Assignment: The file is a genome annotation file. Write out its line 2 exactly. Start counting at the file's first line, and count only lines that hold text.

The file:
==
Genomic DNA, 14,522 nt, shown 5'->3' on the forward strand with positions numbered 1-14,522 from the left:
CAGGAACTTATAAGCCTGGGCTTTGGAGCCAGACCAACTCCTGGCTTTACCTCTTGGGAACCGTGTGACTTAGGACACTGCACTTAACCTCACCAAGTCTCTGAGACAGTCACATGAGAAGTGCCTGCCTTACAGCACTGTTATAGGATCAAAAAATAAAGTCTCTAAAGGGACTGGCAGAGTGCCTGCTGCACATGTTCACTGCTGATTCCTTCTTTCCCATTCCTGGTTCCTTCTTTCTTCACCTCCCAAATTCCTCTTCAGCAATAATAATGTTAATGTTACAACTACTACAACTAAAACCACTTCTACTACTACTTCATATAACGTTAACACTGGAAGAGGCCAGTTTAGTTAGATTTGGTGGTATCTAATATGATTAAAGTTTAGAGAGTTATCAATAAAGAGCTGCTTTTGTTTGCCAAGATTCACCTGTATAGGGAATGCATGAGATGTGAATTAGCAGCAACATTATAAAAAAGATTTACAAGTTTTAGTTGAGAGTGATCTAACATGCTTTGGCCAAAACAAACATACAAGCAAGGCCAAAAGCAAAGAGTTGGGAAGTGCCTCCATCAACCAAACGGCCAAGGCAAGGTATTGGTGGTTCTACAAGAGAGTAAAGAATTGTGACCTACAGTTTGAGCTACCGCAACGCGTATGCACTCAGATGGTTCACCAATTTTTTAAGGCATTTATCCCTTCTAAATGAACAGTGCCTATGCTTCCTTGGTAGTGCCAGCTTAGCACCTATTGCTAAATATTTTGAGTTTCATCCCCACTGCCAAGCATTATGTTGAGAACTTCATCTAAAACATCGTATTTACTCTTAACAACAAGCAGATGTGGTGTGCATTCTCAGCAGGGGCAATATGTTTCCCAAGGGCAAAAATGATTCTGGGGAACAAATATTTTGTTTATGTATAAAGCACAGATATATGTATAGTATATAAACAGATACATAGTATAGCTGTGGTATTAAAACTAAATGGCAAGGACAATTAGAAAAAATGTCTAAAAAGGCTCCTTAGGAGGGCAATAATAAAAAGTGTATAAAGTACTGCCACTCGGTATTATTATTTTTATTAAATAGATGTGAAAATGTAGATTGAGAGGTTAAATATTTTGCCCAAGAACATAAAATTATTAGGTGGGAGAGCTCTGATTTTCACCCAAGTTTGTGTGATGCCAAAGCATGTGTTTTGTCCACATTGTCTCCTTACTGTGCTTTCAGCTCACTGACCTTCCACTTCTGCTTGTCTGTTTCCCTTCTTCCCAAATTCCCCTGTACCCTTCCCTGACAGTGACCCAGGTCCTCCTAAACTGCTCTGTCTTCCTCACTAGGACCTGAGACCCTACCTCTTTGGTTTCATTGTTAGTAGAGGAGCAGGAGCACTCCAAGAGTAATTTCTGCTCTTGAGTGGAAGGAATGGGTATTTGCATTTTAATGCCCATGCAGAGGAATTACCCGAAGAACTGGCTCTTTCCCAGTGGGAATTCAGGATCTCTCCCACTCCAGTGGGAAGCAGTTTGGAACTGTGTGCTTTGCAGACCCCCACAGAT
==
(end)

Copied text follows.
CAGGAACTTATAAGCCTGGGCTTTGGAGCCAGACCAACTCCTGGCTTTACCTCTTGGGAACCGTGTGACTTAGGACACTGCACTTAACCTCACCAAGTCTCTGAGACAGTCACATGAGAAGTGCCTGCCTTACAGCACTGTTATAGGATCAAAAAATAAAGTCTCTAAAGGGACTGGCAGAGTGCCTGCTGCACATGTTCACTGCTGATTCCTTCTTTCCCATTCCTGGTTCCTTCTTTCTTCACCTCCCAAATTCCTCTTCAGCAATAATAATGTTAATGTTACAACTACTACAACTAAAACCACTTCTACTACTACTTCATATAACGTTAACACTGGAAGAGGCCAGTTTAGTTAGATTTGGTGGTATCTAATATGATTAAAGTTTAGAGAGTTATCAATAAAGAGCTGCTTTTGTTTGCCAAGATTCACCTGTATAGGGAATGCATGAGATGTGAATTAGCAGCAACATTATAAAAAAGATTTACAAGTTTTAGTTGAGAGTGATCTAACATGCTTTGGCCAAAACAAACATACAAGCAAGGCCAAAAGCAAAGAGTTGGGAAGTGCCTCCATCAACCAAACGGCCAAGGCAAGGTATTGGTGGTTCTACAAGAGAGTAAAGAATTGTGACCTACAGTTTGAGCTACCGCAACGCGTATGCACTCAGATGGTTCACCAATTTTTTAAGGCATTTATCCCTTCTAAATGAACAGTGCCTATGCTTCCTTGGTAGTGCCAGCTTAGCACCTATTGCTAAATATTTTGAGTTTCATCCCCACTGCCAAGCATTATGTTGAGAACTTCATCTAAAACATCGTATTTACTCTTAACAACAAGCAGATGTGGTGTGCATTCTCAGCAGGGGCAATATGTTTCCCAAGGGCAAAAATGATTCTGGGGAACAAATATTTTGTTTATGTATAAAGCACAGATATATGTATAGTATATAAACAGATACATAGTATAGCTGTGGTATTAAAACTAAATGGCAAGGACAATTAGAAAAAATGTCTAAAAAGGCTCCTTAGGAGGGCAATAATAAAAAGTGTATAAAGTACTGCCACTCGGTATTATTATTTTTATTAAATAGATGTGAAAATGTAGATTGAGAGGTTAAATATTTTGCCCAAGAACATAAAATTATTAGGTGGGAGAGCTCTGATTTTCACCCAAGTTTGTGTGATGCCAAAGCATGTGTTTTGTCCACATTGTCTCCTTACTGTGCTTTCAGCTCACTGACCTTCCACTTCTGCTTGTCTGTTTCCCTTCTTCCCAAATTCCCCTGTACCCTTCCCTGACAGTGACCCAGGTCCTCCTAAACTGCTCTGTCTTCCTCACTAGGACCTGAGACCCTACCTCTTTGGTTTCATTGTTAGTAGAGGAGCAGGAGCACTCCAAGAGTAATTTCTGCTCTTGAGTGGAAGGAATGGGTATTTGCATTTTAATGCCCATGCAGAGGAATTACCCGAAGAACTGGCTCTTTCCCAGTGGGAATTCAGGATCTCTCCCACTCCAGTGGGAAGCAGTTTGGAACTGTGTGCTTTGCAGACCCCCACAGAT